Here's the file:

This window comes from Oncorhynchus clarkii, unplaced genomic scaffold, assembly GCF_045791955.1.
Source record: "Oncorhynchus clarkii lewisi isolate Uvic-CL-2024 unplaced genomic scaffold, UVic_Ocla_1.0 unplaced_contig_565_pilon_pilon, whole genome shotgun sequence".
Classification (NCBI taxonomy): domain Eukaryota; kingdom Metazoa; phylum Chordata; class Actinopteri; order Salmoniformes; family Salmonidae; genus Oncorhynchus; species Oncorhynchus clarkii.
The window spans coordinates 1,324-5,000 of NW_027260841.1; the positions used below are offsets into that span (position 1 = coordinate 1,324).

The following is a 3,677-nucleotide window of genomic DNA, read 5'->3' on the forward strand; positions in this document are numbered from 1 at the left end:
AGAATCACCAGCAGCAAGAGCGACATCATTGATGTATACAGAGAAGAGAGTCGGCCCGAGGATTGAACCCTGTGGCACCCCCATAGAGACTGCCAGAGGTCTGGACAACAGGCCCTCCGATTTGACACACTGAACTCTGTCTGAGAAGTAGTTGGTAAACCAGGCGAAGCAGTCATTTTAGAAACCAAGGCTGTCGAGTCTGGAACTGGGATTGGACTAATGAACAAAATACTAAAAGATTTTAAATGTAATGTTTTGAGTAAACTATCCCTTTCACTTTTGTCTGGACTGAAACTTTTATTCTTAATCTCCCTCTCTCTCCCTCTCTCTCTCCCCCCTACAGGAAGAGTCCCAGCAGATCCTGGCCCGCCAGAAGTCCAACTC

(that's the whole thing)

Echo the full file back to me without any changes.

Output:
This window comes from Oncorhynchus clarkii, unplaced genomic scaffold, assembly GCF_045791955.1.
Source record: "Oncorhynchus clarkii lewisi isolate Uvic-CL-2024 unplaced genomic scaffold, UVic_Ocla_1.0 unplaced_contig_565_pilon_pilon, whole genome shotgun sequence".
Classification (NCBI taxonomy): domain Eukaryota; kingdom Metazoa; phylum Chordata; class Actinopteri; order Salmoniformes; family Salmonidae; genus Oncorhynchus; species Oncorhynchus clarkii.
The window spans coordinates 1,324-5,000 of NW_027260841.1; the positions used below are offsets into that span (position 1 = coordinate 1,324).

The following is a 3,677-nucleotide window of genomic DNA, read 5'->3' on the forward strand; positions in this document are numbered from 1 at the left end:
AGAATCACCAGCAGCAAGAGCGACATCATTGATGTATACAGAGAAGAGAGTCGGCCCGAGGATTGAACCCTGTGGCACCCCCATAGAGACTGCCAGAGGTCTGGACAACAGGCCCTCCGATTTGACACACTGAACTCTGTCTGAGAAGTAGTTGGTAAACCAGGCGAAGCAGTCATTTTAGAAACCAAGGCTGTCGAGTCTGGAACTGGGATTGGACTAATGAACAAAATACTAAAAGATTTTAAATGTAATGTTTTGAGTAAACTATCCCTTTCACTTTTGTCTGGACTGAAACTTTTATTCTTAATCTCCCTCTCTCTCCCTCTCTCTCTCCCCCCTACAGGAAGAGTCCCAGCAGATCCTGGCCCGCCAGAAGTCCAACTC